The Theragatha Verses
The Theragatha, the verses of the ancient elders, includes eight verses ascribed to the Venerable Maha Kaccana (vv.494-501). These verses are in no way exceptional and merely express, in verse form, injunctions to proper discipline for monks and practical advice for householders. Although Maha Kaccana's verses addressed to the brahman Lohicca did serve effectively as a didactic tool, he does not seem to have been as amply endowed with the gift of poetic expression as several of the other great disciples, such as Maha Kassapa, Sariputta, and Vangisa. His sphere of excellence was analysis and exegesis, not inspirational eloquence or artistic creativity.
The first two verses (vv.494-95), according to the commentary, were spoken as an exhortation to the bhikkhus. One day the elder had noticed that a number of monks had laid aside their meditation practice in order to delight in work and in company. They were also growing too fond of the delicious food provided by their devoted lay supporters. He therefore admonished them thus:
"One should not do much work
One should avoid people,
One should not bustle (to obtain gifts).
One who is eager and greedy for flavors
Misses the goal that entails happiness.
They knew as a bog this homage and veneration
Obtained among devoted families.
A subtle dart, difficult to extract,
Honor is hard for a vile man to discard."
The other six verses, again according to the commentary, were spoken as exhortations to King Candappajjota. The king, it is said, placed faith in the brahmans and at their behest performed animal sacrifices; he also would impose penalties and confer favors arbitrarily, presumably on account of that impulsive temperament of his that earned him the title "the Violent." Therefore, to dissuade the king from such reckless behavior, the elder recited the next four verses (496-99):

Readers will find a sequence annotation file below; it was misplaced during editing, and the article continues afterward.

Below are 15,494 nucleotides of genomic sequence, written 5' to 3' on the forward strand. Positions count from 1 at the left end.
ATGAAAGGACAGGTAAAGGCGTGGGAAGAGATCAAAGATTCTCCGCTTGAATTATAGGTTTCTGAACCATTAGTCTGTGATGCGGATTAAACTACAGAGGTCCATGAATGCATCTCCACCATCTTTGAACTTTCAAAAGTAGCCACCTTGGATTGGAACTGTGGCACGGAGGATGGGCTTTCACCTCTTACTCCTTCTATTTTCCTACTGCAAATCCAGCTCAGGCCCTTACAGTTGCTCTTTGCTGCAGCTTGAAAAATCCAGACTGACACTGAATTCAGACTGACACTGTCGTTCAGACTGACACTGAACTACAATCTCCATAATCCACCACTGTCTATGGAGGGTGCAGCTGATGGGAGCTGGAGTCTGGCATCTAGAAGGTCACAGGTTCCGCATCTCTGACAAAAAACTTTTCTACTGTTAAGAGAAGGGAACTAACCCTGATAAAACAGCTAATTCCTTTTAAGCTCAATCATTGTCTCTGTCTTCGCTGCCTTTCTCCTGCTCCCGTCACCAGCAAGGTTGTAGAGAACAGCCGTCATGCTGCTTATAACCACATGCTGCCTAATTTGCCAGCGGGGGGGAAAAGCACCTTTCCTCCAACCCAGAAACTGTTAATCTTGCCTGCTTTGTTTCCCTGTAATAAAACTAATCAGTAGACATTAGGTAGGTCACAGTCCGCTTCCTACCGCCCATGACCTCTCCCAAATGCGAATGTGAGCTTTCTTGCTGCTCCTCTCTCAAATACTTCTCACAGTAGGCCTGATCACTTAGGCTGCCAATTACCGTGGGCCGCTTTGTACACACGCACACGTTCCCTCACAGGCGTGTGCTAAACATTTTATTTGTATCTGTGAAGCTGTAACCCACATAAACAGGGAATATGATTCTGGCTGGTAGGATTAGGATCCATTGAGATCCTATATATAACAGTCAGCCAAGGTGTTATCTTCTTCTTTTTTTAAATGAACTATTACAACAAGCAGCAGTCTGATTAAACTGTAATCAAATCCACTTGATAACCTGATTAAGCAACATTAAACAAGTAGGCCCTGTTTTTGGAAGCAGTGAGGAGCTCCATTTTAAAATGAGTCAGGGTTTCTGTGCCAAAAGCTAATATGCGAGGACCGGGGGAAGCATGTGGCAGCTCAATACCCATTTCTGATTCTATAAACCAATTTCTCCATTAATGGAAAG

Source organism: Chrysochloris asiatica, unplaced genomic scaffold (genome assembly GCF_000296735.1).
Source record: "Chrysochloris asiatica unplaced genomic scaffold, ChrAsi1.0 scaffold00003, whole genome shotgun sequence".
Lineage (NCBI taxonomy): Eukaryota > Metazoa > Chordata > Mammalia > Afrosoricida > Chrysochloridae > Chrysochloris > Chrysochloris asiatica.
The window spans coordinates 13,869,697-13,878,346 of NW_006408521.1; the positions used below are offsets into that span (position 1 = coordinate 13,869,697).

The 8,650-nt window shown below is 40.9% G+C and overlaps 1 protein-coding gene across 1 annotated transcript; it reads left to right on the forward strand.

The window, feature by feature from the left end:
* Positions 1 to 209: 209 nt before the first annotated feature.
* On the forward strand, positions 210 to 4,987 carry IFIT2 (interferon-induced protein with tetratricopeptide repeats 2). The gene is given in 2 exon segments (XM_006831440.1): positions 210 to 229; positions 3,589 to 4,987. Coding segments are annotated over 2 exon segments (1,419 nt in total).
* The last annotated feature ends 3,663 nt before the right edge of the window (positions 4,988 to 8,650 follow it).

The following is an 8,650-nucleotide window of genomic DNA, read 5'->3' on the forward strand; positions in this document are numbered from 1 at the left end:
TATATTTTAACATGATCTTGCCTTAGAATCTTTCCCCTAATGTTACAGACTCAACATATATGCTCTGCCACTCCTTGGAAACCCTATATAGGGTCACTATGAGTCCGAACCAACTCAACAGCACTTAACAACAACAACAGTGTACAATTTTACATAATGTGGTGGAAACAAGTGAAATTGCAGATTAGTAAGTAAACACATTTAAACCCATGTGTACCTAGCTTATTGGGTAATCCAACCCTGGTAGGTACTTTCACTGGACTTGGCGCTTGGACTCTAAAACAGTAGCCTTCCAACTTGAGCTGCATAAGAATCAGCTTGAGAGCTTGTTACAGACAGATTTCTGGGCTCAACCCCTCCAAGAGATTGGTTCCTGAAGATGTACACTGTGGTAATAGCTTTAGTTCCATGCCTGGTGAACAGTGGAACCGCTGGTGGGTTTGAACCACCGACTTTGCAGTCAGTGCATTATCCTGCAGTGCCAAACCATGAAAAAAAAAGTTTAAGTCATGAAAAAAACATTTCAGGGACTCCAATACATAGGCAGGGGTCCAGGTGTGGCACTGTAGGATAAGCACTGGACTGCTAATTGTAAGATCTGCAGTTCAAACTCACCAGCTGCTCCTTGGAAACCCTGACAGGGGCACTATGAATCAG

"It is not on account of another
That a mortal's kamma is evil.
On one's own accord one should not resort to evil,
For mortals have kamma as their kinsmen.
One is not a thief by another's word,
One is not a sage by another's word;
It is as one knows oneself
That the devas also know one.
Others do not understand
That we all come to an end here.
But those wise ones who understand this
Thereby settle their quarrels.
The wise man lives indeed
Even despite the loss of his wealth.
But if one does not obtain wisdom,
Then even though rich one is not alive."
The last two stanzas (500-501) were spoken by the elder when the king came to him one day and informed him of a disturbing dream he had seen the previous night:
"One hears all with the ear,
One sees all with the eye,
The wise man should not reject
Everything that is seen and heard.
One with eyes should be as if blind,
One with ears as if deaf,
One with wisdom as if mute,
One with strength as if feeble.
Then, when the goal has been attained,
One may lie upon one's death bed."
The commentary explains the purport of the verses thus: A wise person should not reject everything, but should first investigate virtues and faults and then should reject whatever should be rejected and accept whatever is acceptable. Therefore, in regard to what should be rejected, though one possesses vision one should be as if blind, and though able to hear, one should be as if deaf. One who is intelligent, able to speak well, should be as if dumb when tempted to speak what is unfit to be uttered; and one who is strong should be as if feeble in regard to what should not be done.
The last line is ambiguous, in the Pali as well, and is interpreted in two different ways by the commentary: (1) When a task that should be done has arisen, one should investigate it and not neglect it even if one is lying on one's death bed. (2) Or alternatively, if a task that one should not do has arisen, one should prefer to die — to lie down on one's death bed — rather than do it. Neither explanation sounds convincing, and the sense consonant with the spirit of the Theragatha as a whole would seem to be: One should die as one who has attained the goal, i.e., as an arahant.